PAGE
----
Friday, March 26, 2004

Update: Promised Personal Body Armor Finally in Production

Retired Colonel David Hackworth, Defense Watch Senior Military Columnist, reports that, a year later, the Army is just now starting to provide enough personal body armor to deploying troops in Iraq and Afghanistan. This morning, local news reports in Portland, Oregon are carrying a story that a father just spent more than $1,400 to outfit his son on the way to the Middle East. It's bad enough when the politicians don't get it right. When senior military officials don't act until moms and pops scream to their Congressional reps for a year, that's inexcusable.

Last year, Les Brownlee, the Army's top guy (Secretary of the Army) and one of my very fine captains way back when, stated that all troops in Iraq would have the latest individual body armor (IBA) by Christmas. Three months after this declaration to Congress, there were still soldiers in Iraq without the lifesaving vests - some of whom might have suffered death or wounds as a result.

How could Secretary Brownlee make such a bad call?


For starters, the Pentagon's top brass always focus on big-ticket toys like the irrelevant F-22 fighter, the crash-and-burn Osprey helicopter, the redundant Joint Strike Fighter and the dubious Stryker combat vehicle.

The other reason for the vest shortfall is standard senior brass stupidity. Two years before our troops waded into Iraq, those who planned the campaign and their top logisticians set the IBA production rate at a number based on vests for the "dismounted fighting soldier" and "combat vehicle crewman" - a mere 1,600 units per month. By jump-off time, the production requirement shot up to 19,000 sets per month - too little, too late - to provide all divisional and separate regimental-level combat units with IBA.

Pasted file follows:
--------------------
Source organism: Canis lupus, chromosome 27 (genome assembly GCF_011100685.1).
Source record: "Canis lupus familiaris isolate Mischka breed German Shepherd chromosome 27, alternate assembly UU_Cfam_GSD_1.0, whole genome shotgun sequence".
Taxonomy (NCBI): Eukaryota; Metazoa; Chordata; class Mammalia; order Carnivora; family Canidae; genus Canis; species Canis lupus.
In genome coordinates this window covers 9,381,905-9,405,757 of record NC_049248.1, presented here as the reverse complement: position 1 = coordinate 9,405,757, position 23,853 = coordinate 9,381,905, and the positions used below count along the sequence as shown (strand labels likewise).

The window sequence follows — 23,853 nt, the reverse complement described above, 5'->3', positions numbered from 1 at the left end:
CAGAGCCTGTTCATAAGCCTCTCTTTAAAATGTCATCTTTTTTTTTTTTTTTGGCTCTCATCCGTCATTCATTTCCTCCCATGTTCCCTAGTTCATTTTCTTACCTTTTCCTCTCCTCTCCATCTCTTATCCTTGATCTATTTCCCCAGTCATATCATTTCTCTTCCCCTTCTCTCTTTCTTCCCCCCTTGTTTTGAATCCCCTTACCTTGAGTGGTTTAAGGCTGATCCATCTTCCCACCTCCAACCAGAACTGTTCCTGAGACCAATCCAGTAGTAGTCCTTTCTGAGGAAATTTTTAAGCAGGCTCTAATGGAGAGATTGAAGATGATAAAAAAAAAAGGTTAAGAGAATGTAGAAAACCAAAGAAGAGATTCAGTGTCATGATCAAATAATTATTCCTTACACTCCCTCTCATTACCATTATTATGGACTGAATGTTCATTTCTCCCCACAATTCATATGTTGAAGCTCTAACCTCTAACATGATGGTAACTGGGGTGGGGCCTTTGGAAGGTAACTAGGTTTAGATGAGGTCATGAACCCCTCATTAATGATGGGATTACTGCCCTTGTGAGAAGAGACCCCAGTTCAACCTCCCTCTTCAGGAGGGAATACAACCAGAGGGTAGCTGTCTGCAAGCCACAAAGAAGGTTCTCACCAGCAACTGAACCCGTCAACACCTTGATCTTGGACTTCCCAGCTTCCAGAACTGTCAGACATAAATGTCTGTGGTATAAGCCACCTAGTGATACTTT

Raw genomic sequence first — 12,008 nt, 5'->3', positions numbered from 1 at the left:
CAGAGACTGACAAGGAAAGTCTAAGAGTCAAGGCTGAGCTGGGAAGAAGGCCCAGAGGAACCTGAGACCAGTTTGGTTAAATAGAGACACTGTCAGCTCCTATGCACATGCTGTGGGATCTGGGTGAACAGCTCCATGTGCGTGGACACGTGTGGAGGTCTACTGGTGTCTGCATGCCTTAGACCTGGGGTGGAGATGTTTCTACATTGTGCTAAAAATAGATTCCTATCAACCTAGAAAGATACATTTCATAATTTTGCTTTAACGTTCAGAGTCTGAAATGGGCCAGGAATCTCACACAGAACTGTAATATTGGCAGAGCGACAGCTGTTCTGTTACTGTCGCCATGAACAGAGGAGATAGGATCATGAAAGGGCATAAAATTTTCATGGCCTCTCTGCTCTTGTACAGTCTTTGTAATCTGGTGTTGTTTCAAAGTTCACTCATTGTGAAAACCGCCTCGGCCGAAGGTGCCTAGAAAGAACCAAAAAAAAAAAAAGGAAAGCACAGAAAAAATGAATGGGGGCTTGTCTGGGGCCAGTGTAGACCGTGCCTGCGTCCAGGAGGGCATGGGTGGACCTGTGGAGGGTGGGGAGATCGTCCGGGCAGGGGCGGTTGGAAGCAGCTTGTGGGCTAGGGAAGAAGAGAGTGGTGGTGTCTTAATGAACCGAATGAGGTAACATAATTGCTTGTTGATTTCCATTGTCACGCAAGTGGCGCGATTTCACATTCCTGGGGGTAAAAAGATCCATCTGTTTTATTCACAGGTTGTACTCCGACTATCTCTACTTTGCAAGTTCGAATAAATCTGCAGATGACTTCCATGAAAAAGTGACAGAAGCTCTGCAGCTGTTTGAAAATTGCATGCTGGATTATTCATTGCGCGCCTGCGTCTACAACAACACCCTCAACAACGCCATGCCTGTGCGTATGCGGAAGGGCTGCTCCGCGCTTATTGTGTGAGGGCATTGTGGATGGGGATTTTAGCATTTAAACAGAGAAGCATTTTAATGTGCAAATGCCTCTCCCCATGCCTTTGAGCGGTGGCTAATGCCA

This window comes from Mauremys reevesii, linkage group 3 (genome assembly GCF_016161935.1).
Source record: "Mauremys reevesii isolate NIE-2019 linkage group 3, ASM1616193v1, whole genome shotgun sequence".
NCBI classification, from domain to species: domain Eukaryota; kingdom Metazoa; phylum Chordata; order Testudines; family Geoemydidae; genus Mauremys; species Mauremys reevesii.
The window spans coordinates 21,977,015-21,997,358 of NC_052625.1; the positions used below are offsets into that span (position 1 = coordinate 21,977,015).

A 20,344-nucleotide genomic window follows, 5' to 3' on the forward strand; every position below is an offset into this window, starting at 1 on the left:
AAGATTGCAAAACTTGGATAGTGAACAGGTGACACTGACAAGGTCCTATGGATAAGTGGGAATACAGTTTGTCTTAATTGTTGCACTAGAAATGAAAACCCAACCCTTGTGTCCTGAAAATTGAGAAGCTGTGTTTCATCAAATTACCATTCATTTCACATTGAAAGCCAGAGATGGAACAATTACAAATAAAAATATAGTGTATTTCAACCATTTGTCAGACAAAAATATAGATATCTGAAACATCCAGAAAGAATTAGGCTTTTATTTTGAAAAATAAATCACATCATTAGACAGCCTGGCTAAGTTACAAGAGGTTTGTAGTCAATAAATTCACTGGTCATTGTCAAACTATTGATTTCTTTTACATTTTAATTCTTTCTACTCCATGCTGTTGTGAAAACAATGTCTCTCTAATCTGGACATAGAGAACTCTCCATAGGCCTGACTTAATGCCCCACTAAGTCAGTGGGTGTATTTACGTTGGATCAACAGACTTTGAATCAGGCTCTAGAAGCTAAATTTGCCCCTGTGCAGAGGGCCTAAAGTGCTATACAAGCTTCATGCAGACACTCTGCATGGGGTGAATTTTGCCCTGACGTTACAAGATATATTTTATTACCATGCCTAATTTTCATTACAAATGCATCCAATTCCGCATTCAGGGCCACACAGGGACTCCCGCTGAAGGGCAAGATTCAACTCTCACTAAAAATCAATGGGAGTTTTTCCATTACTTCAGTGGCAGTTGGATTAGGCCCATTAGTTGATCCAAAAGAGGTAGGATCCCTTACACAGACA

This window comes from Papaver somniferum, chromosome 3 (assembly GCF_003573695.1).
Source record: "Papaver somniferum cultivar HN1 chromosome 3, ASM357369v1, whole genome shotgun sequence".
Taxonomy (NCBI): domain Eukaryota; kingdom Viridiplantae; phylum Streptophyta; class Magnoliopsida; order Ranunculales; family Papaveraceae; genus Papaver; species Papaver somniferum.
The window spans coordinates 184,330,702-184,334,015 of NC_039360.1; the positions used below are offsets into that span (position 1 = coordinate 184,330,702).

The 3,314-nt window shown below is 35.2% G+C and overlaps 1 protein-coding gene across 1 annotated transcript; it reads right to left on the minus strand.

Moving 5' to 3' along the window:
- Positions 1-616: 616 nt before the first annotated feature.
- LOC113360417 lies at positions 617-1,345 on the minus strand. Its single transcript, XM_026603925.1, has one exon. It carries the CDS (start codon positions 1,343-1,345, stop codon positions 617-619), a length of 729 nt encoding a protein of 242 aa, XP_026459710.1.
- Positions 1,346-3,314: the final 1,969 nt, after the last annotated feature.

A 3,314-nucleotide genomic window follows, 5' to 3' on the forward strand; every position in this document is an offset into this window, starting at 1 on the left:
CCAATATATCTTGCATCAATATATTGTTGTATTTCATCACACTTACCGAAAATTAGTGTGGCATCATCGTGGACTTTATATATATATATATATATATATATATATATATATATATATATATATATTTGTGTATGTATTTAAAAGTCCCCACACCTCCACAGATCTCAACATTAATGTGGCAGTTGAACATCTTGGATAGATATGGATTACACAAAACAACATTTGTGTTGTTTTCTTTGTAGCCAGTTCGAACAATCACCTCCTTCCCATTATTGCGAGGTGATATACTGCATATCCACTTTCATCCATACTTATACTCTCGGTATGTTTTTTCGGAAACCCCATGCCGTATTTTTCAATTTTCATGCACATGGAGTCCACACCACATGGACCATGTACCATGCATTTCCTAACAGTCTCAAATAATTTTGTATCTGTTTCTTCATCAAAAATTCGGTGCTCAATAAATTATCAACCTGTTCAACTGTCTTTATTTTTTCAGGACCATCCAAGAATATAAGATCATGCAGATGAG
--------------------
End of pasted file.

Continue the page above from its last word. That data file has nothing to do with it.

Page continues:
The flawed conventional-war thinking must have been that the Pentagon's $400- billion-a-year "shock and awe" machine would so flatten Saddam's $1 billion-a-year ragtag army that the guerrilla war predicted by many military analysts wouldn't happen. Because the tens of thousands of supporters providing the beans, bullets, medicine and maintenance wouldn't be in harm's way under this scenario, they wouldn't need the new 16-pound vest that protects against fragmentation splinters and up to a .30-caliber armor-piecing rifle round.

The Army's leadership owes a one-on-one apology to the families of the dead and the hundreds of support and service troops awarded Purple Hearts as a result of this criminal negligence. Not to mention the reimbursement that should be offered to everyone who purchased a vest for a serving loved one.

Last week, Maj. Gary Tallman, the Pentagon's point man on IBA, told me, "The Army has allocated $420 million and assigned top priority to ensuring that every soldier in Afghanistan and Iraq or who will be heading that way has one of the new vests."

Seven production lines, from Costa Mesa, Calif., to Pittsfield, Mass., are busy churning out 25,000 IBA sets - the vest and accompanying ballistic plates - per month. A year after the war started, production is finally meeting demand. Talk about ready, fire, aim on the part of the planners.

My guess is that the Pentagon brass pushed the pedal to the metal on IBA production because Congress, moms, pops and the media have been on their tails since this shameful shortfall came to light.

Posted by a Vet -- -- permanent link